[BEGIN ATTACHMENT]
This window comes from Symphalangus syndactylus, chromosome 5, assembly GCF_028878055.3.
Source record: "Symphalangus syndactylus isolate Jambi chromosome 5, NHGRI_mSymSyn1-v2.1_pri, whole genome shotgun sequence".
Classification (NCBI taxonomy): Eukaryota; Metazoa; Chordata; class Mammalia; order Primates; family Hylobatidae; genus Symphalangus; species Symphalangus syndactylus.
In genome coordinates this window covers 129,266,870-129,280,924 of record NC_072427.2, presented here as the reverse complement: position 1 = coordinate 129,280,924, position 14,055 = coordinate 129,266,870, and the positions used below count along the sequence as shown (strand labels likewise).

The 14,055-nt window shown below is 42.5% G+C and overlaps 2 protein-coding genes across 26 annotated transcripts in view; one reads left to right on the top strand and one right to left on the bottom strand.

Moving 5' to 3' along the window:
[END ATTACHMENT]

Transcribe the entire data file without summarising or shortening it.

This window comes from Symphalangus syndactylus, chromosome 5, assembly GCF_028878055.3.
Source record: "Symphalangus syndactylus isolate Jambi chromosome 5, NHGRI_mSymSyn1-v2.1_pri, whole genome shotgun sequence".
Classification (NCBI taxonomy): Eukaryota; Metazoa; Chordata; class Mammalia; order Primates; family Hylobatidae; genus Symphalangus; species Symphalangus syndactylus.
In genome coordinates this window covers 129,266,870-129,280,924 of record NC_072427.2, presented here as the reverse complement: position 1 = coordinate 129,280,924, position 14,055 = coordinate 129,266,870, and the positions used below count along the sequence as shown (strand labels likewise).

The 14,055-nt window shown below is 42.5% G+C and overlaps 2 protein-coding genes across 26 annotated transcripts in view; one reads left to right on the top strand and one right to left on the bottom strand.

Moving 5' to 3' along the window: